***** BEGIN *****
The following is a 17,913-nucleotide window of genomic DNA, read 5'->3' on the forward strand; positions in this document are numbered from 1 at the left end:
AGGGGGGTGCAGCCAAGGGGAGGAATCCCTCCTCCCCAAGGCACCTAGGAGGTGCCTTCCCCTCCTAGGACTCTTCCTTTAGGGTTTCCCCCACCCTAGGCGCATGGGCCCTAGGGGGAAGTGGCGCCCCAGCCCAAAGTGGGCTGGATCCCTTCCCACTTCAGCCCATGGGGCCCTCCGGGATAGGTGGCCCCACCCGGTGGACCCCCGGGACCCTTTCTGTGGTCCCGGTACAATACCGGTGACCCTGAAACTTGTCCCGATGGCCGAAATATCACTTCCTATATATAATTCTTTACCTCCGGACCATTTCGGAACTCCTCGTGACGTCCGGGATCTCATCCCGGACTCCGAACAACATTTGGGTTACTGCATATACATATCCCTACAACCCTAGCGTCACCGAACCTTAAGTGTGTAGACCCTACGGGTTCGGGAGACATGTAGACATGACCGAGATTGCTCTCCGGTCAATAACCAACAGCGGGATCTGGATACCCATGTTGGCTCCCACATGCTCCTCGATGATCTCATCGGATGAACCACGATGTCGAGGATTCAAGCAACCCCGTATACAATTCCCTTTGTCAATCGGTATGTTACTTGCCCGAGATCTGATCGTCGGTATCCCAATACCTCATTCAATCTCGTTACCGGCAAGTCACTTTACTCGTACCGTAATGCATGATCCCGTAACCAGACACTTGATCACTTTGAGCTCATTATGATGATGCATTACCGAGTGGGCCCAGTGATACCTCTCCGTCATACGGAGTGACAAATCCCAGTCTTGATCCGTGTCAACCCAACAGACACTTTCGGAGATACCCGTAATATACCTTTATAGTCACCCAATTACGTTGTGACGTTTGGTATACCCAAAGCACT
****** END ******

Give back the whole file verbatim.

The following is a 17,913-nucleotide window of genomic DNA, read 5'->3' on the forward strand; positions in this document are numbered from 1 at the left end:
AGGGGGGTGCAGCCAAGGGGAGGAATCCCTCCTCCCCAAGGCACCTAGGAGGTGCCTTCCCCTCCTAGGACTCTTCCTTTAGGGTTTCCCCCACCCTAGGCGCATGGGCCCTAGGGGGAAGTGGCGCCCCAGCCCAAAGTGGGCTGGATCCCTTCCCACTTCAGCCCATGGGGCCCTCCGGGATAGGTGGCCCCACCCGGTGGACCCCCGGGACCCTTTCTGTGGTCCCGGTACAATACCGGTGACCCTGAAACTTGTCCCGATGGCCGAAATATCACTTCCTATATATAATTCTTTACCTCCGGACCATTTCGGAACTCCTCGTGACGTCCGGGATCTCATCCCGGACTCCGAACAACATTTGGGTTACTGCATATACATATCCCTACAACCCTAGCGTCACCGAACCTTAAGTGTGTAGACCCTACGGGTTCGGGAGACATGTAGACATGACCGAGATTGCTCTCCGGTCAATAACCAACAGCGGGATCTGGATACCCATGTTGGCTCCCACATGCTCCTCGATGATCTCATCGGATGAACCACGATGTCGAGGATTCAAGCAACCCCGTATACAATTCCCTTTGTCAATCGGTATGTTACTTGCCCGAGATCTGATCGTCGGTATCCCAATACCTCATTCAATCTCGTTACCGGCAAGTCACTTTACTCGTACCGTAATGCATGATCCCGTAACCAGACACTTGATCACTTTGAGCTCATTATGATGATGCATTACCGAGTGGGCCCAGTGATACCTCTCCGTCATACGGAGTGACAAATCCCAGTCTTGATCCGTGTCAACCCAACAGACACTTTCGGAGATACCCGTAATATACCTTTATAGTCACCCAATTACGTTGTGACGTTTGGTATACCCAAAGCACT